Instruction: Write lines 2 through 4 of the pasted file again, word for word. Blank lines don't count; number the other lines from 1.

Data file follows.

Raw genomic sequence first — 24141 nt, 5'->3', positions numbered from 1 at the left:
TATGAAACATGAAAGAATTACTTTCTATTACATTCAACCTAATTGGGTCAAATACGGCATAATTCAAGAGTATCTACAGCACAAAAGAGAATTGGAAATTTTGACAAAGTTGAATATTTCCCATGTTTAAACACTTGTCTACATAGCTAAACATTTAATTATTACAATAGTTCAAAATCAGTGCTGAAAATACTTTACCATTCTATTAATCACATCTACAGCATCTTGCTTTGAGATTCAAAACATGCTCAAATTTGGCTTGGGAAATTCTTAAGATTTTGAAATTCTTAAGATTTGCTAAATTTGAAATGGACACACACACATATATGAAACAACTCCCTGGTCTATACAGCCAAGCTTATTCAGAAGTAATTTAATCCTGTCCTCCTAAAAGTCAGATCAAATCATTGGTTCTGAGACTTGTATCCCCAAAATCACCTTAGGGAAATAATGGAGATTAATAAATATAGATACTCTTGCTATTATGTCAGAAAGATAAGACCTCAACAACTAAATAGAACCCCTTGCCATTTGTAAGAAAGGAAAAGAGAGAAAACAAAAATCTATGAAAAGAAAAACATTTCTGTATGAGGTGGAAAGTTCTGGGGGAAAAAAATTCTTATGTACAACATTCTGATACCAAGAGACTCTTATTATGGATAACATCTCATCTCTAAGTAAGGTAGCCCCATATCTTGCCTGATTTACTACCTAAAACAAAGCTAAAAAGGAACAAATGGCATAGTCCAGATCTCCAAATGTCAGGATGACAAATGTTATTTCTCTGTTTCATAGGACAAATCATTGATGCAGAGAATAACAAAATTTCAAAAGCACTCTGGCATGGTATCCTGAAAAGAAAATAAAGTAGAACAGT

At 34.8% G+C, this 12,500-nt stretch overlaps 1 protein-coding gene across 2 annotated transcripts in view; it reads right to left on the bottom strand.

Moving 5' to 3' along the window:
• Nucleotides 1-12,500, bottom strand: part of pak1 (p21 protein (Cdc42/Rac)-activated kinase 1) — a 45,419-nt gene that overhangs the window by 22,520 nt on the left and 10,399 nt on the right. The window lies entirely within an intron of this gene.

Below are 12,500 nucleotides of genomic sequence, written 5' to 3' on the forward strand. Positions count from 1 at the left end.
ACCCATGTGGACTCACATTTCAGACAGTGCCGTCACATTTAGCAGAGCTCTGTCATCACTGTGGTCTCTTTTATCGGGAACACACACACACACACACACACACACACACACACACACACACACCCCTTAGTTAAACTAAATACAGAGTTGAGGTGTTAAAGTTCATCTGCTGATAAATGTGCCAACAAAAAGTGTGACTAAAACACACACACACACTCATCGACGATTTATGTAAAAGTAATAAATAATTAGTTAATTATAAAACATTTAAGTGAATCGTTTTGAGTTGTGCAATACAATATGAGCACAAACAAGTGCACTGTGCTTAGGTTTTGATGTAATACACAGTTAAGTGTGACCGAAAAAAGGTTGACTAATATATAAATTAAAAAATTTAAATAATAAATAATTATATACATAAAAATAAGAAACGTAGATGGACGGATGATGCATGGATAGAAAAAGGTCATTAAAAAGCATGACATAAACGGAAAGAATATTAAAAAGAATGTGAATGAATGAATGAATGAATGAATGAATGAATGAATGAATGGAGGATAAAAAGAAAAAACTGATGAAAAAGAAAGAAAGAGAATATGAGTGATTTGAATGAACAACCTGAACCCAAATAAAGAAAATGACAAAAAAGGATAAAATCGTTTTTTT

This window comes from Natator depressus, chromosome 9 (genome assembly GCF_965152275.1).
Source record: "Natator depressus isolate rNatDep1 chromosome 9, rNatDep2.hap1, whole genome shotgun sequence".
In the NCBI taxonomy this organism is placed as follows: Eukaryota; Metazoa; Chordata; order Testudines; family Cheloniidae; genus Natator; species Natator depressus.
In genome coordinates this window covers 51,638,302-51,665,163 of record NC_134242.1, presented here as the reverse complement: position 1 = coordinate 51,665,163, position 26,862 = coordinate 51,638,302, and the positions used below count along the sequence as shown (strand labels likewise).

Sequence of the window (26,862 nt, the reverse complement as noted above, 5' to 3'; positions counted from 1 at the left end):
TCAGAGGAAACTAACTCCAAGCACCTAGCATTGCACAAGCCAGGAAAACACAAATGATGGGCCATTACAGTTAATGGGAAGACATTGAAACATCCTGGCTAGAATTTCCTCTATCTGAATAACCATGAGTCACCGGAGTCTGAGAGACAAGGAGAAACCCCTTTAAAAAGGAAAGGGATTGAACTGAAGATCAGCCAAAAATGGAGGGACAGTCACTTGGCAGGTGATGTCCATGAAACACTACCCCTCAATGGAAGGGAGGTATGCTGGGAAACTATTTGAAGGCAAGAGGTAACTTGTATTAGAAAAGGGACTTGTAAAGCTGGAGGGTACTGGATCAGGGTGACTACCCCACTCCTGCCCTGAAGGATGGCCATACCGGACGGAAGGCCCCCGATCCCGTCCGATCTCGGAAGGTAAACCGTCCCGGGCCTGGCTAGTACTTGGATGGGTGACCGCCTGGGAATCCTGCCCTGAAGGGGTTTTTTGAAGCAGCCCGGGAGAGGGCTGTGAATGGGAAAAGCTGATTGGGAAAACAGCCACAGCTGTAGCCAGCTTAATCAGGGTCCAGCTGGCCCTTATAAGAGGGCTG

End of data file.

TATGAAACATGAAAGAATTACTTTCTATTACATTCAACCTAATTGGGTCAAATACGGCATAATTCAAGAGTATCTACAGCACAAAAGAGAATTGGAAATTTTGACAAAGTTGAATATTTCCCATGTTTAAACACTTGTCTACATAGCTAAACATTTAATTATTACAATAGTTCAAAATCAGTGCTGAAAATACTTTACCATTCTATTAATCACATCTACAGCATCTTGCTTTGAGATTCAAAACATGCTCAAATTTGGCTTGGGAAATTCTTAAGATTTTGAAATTCTTAAGATTTGCTAAATTTGAAATGGACACACACACATATATGAAACAACTCCCTGGTCTATACAGCCAAGCTTATTCAGAAGTAATTTAATCCTGTCCTCCTAAAAGTCAGATCAAATCATTGGTTCTGAGACTTGTATCCCCAAAATCACCTTAGGGAAATAATGGAGATTAATAAATATAGATACTCTTGCTATTATGTCAGAAAGATAAGACCTCAACAACTAAATAGAACCCCTTGCCATTTGTAAGAAAGGAAAAGAGAGAAAACAAAAATCTATGAAAAGAAAAACATTTCTGTATGAGGTGGAAAGTTCTGGGGGAAAAAAATTCTTATGTACAACATTCTGATACCAAGAGACTCTTATTATGGATAACATCTCATCTCTAAGTAAGGTAGCCCCATATCTTGCCTGATTTACTACCTAAAACAAAGCTAAAAAGGAACAAATGGCATAGTCCAGATCTCCAAATGTCAGGATGACAAATGTTATTTCTCTGTTTCATAGGACAAATCATTGATGCAGAGAATAACAAAATTTCAAAAGCACTCTGGCATGGTATCCTGAAAAGAAAATAAAGTAGAACAGT

At 34.8% G+C, this 12,500-nt stretch overlaps 1 protein-coding gene across 2 annotated transcripts in view; it reads right to left on the bottom strand.

Moving 5' to 3' along the window: